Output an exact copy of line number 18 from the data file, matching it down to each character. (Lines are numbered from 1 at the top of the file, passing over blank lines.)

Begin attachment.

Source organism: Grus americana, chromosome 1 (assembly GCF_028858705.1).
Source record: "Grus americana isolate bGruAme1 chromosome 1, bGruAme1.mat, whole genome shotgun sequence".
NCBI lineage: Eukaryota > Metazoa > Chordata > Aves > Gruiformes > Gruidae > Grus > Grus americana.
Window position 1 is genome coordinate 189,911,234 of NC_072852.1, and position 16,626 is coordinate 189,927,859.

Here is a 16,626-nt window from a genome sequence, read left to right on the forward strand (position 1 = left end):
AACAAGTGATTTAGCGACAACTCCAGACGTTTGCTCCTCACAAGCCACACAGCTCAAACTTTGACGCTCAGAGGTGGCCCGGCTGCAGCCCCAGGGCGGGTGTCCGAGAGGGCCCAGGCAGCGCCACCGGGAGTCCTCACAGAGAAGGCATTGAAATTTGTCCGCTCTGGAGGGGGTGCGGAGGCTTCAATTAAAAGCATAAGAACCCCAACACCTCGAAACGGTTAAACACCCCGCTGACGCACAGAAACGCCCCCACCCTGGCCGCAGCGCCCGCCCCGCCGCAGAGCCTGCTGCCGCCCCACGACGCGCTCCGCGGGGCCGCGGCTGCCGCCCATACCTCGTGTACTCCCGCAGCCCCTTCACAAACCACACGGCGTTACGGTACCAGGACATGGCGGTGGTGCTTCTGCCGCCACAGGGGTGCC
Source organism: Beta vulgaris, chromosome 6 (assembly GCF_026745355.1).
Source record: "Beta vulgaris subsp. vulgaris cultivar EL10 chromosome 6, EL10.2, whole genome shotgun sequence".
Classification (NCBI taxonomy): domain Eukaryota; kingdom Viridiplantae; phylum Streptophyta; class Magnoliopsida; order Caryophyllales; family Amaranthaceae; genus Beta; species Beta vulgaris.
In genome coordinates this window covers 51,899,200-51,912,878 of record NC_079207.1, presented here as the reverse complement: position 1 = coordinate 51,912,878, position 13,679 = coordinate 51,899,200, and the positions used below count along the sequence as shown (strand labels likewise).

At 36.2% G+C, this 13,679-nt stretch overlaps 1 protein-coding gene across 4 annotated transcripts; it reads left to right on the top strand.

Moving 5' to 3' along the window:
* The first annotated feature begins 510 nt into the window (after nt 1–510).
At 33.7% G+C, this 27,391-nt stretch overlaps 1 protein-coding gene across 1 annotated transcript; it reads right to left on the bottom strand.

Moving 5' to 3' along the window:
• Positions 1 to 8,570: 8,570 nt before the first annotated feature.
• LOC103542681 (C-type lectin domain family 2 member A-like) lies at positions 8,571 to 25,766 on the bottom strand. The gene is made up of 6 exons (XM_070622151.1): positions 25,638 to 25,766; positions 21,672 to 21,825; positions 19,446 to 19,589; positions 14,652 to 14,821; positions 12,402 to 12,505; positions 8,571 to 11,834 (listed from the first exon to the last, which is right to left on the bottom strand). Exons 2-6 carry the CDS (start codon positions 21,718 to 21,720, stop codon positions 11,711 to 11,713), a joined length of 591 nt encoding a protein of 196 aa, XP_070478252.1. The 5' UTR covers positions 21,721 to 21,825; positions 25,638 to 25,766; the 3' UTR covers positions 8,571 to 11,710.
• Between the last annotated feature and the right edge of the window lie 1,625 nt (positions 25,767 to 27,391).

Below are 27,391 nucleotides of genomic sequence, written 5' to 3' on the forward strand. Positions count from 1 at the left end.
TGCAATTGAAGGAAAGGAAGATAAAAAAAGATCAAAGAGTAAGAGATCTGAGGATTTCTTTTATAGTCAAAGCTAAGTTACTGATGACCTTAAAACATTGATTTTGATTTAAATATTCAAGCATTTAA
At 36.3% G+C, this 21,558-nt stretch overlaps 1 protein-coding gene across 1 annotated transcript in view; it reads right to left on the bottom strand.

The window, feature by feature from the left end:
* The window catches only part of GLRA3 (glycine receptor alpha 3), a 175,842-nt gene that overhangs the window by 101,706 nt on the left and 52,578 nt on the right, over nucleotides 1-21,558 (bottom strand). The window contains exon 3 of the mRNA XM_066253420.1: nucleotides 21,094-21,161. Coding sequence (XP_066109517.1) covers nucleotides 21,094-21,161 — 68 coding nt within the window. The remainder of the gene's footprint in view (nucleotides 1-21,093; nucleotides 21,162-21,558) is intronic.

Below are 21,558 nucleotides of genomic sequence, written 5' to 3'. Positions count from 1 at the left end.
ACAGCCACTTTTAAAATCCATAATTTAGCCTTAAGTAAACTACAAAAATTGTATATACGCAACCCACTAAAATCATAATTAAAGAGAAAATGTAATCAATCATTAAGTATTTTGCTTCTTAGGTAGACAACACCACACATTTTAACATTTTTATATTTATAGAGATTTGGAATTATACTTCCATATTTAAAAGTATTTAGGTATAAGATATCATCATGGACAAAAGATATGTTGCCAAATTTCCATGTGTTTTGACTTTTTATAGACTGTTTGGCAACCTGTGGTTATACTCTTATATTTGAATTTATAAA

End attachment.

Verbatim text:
• Between the last annotated feature and the right edge of the window lie 1,625 nt (positions 25,767 to 27,391).